Another thing to consider when trying to find a hummingbird nest is that it is important to look near a water source. Humidity is important to ensure the development of the embryo inside the egg. It is because of this that hummingbirds prefer to build near rivers, streams, ponds and lakes. Many species also choose to nest near a reliable food supply, so the birds are looking for there to be abundant blossoms in the area. At the same time, the nest will be protected from rainfall and direct sunlight, thus making it likely to be tucked away and difficult to spot.

Female hummingbirds check the strength of a prospective nest site by clinging to it or repeatedly landing on it. If the site passes the test, a female will begin to build. The nest will be built on the underside of a palm leaf, on the side of a vertical plant stem, on a small branch, on top of a cactus or many other different locations are used and different species have different preferences. Tipically, hummingbirds usually build on branches, but the hermit hummingbirds build nests that hang from vegetation or from a vertical plant stem, root, or rock.

Most typical hummingbirds build cup-shaped nests like the bird’s nests most of us are familiar with. Hermits build cone-shaped nests which hang vertically, attached to something strong enough to support the weight of nest and birds for the breeding season. Hummingbird nests are built with pieces of plants and often cobwebs, and females frequently need to repair the nest as the chicks grow.

A hummingbird usually lays two white eggs, which are no bigger than peanuts, which hatch within 12 to 14 days after being laid. The young fledge in 18 to 20 days. Hungry nestlings may be seen reaching for the food teir mother has brought; the chicks open their mouths in response to air currents created by the beating of her wings. Between three and four weeks after hatching, the young leave the nest and are on their own.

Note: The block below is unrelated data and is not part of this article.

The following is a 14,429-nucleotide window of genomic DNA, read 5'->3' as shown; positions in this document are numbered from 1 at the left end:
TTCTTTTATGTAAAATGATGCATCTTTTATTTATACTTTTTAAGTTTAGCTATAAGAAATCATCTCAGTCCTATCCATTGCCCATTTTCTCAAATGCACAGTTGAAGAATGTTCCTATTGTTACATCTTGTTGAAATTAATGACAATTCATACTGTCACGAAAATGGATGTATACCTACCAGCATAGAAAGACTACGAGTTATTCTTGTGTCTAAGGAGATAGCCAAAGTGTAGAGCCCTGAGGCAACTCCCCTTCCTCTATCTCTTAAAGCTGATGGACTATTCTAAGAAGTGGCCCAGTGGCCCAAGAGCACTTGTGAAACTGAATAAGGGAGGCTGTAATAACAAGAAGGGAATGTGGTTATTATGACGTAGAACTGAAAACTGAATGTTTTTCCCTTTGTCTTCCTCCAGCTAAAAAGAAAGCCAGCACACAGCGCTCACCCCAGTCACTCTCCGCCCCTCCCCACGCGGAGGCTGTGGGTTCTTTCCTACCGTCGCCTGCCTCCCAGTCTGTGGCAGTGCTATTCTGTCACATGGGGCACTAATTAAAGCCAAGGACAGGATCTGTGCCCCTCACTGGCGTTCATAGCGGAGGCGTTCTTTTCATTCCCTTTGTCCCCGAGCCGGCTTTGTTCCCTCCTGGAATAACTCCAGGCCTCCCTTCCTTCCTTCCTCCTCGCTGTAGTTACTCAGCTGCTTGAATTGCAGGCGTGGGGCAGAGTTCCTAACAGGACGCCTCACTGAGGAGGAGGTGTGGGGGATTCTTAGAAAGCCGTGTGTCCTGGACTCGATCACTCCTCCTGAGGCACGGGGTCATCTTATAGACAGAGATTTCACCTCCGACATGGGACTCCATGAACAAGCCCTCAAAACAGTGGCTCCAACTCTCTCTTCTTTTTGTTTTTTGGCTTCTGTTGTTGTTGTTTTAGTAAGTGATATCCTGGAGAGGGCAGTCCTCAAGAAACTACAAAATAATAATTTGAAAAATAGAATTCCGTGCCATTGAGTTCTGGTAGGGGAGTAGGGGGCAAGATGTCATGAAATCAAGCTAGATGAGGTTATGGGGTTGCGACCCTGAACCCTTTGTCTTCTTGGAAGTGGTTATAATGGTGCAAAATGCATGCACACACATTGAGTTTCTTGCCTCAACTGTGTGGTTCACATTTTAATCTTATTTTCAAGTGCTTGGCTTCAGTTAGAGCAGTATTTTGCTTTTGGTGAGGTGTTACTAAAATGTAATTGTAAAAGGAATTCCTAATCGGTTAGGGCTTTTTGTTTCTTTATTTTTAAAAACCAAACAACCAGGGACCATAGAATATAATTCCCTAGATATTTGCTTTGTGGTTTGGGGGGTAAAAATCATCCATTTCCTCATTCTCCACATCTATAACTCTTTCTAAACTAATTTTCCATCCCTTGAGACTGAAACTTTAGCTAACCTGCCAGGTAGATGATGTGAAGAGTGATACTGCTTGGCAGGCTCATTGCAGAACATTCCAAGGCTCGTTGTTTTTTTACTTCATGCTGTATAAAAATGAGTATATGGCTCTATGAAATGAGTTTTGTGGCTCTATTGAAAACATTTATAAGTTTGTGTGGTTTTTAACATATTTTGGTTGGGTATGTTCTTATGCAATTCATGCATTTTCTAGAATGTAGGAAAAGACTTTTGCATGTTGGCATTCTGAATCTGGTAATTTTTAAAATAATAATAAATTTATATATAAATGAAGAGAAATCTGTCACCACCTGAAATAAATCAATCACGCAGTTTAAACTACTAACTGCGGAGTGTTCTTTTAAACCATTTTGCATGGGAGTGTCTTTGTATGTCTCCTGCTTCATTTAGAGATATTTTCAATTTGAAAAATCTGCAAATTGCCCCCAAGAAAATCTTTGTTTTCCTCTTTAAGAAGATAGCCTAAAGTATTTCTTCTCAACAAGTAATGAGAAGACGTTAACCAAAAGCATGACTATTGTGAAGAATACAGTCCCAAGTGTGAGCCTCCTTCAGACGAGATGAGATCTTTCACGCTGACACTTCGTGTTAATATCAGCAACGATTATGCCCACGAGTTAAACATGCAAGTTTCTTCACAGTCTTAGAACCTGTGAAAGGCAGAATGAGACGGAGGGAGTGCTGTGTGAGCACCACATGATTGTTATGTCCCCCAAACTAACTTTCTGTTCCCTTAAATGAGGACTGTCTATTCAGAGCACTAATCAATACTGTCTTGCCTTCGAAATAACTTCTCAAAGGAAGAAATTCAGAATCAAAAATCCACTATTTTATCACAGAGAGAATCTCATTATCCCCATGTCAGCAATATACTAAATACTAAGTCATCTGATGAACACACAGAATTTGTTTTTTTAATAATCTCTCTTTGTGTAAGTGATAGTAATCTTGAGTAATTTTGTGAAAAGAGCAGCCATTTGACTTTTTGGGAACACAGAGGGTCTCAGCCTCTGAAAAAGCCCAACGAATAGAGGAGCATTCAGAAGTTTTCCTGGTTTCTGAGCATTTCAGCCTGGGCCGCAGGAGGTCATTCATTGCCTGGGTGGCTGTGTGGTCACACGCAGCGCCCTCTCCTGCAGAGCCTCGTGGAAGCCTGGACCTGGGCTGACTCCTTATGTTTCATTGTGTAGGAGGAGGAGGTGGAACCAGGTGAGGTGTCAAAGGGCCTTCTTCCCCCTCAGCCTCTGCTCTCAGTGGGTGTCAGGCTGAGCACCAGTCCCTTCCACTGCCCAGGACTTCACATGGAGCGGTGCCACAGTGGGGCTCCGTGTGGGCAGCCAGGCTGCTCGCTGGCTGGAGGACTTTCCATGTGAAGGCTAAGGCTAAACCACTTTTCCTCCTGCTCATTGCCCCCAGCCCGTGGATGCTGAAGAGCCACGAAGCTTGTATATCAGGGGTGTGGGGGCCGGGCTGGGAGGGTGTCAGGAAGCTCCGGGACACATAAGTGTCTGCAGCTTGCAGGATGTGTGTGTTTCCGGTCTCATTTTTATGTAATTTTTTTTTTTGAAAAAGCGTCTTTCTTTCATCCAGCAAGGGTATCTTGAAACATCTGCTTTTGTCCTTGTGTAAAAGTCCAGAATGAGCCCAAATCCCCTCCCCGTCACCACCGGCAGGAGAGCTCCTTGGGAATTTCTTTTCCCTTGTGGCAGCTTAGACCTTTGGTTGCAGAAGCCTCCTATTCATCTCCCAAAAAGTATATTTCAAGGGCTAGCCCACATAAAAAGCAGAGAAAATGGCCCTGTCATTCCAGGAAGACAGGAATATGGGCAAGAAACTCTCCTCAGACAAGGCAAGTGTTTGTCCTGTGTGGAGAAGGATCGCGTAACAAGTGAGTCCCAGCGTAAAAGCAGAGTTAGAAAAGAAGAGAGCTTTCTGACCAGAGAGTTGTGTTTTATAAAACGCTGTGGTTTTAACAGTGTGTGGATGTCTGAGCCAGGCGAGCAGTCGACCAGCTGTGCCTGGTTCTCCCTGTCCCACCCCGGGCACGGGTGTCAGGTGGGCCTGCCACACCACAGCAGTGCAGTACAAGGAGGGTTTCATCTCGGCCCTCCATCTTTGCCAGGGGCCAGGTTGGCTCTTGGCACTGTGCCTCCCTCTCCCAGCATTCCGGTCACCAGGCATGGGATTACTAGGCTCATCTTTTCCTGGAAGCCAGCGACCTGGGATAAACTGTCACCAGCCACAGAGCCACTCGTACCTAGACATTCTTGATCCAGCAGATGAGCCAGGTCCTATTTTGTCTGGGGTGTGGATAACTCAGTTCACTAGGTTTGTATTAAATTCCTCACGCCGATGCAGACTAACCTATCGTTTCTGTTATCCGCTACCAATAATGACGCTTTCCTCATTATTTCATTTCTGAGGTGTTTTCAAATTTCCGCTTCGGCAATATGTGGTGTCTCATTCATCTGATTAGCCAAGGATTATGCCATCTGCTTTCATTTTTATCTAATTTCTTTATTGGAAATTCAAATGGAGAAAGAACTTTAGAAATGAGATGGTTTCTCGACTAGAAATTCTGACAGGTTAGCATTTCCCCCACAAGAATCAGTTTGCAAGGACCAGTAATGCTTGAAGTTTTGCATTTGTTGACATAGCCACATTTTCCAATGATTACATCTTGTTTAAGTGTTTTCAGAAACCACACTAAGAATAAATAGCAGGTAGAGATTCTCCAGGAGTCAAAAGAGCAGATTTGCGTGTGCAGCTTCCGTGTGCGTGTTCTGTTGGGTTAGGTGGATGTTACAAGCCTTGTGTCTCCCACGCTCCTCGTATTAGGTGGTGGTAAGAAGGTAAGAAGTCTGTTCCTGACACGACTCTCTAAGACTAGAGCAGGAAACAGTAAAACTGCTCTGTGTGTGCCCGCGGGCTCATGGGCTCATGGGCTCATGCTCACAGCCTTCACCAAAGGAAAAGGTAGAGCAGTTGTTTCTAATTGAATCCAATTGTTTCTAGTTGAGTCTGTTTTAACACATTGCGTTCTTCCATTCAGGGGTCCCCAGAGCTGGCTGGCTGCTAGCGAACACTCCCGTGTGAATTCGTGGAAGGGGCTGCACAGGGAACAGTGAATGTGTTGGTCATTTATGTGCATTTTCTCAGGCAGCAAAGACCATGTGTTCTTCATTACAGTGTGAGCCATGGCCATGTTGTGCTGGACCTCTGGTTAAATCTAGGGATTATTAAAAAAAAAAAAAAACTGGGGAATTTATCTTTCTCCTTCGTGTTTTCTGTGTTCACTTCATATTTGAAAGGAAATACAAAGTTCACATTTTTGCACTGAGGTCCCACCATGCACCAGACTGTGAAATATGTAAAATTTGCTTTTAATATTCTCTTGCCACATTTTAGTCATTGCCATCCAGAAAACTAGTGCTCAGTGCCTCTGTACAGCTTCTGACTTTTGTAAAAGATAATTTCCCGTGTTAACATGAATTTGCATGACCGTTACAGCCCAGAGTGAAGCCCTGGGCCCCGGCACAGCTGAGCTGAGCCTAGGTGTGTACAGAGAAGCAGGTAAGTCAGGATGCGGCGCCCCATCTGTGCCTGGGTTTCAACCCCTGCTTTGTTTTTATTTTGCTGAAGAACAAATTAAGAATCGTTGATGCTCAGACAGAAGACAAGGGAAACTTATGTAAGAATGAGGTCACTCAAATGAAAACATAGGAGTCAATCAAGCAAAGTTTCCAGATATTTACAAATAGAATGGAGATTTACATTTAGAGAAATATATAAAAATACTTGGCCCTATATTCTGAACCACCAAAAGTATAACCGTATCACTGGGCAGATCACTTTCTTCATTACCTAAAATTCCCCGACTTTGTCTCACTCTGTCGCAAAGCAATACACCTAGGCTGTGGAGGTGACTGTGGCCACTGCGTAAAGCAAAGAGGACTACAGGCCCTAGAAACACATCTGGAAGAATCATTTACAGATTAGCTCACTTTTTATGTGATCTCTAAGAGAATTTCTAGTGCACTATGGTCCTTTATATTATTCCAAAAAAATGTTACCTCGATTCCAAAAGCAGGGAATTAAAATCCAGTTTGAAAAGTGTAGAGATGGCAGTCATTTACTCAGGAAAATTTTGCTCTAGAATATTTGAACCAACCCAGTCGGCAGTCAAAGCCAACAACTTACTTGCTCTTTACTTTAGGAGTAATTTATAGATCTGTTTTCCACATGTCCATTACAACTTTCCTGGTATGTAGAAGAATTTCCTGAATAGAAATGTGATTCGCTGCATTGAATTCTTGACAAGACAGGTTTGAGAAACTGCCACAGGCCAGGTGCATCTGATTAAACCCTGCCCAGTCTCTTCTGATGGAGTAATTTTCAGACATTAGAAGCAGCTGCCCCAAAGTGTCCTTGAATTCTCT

If you would like much more information about hummingbirds, please click the links below. The sites contain many articles about hummingbirds, video clips about hummingbirds, an informative tips booklet on hummingbirds, and much more.

Click Here To Visit About Hummingbirds

Hummingbirds For Mom

Vanessa said...

I love the nest stuffing!
I have seen baby pigeons, they very quickly get the same size as their parents. I had to save a couple and took them to a wildlife rehab person until they were old enough to be on their own.

Theodosia said...

Thanks, Zoe! I hadn't realized they used sticky cobwebs to hold the nest together! I sit corrected.

And hummingbirds nest in ALASKA? I didn't know they migrated that far, let alone set up summer housekeeping!

Raging Wombat said...

Fantastic details. Thanks, Zoe.

albert said...

They're so tiny! What type of hummingbird feeders do you use? I'm looking for one and came across the Perky-Pet Magnolia Top Fill feeder. They look like they’d be really easy to fill and clean since they open from the top. What do you think of these?

Anonymous said...

I live in kentucky and I have 4 baby pigeons! They grow VERY fast and they are also very ugly when young....however, they do grow into pretty birds!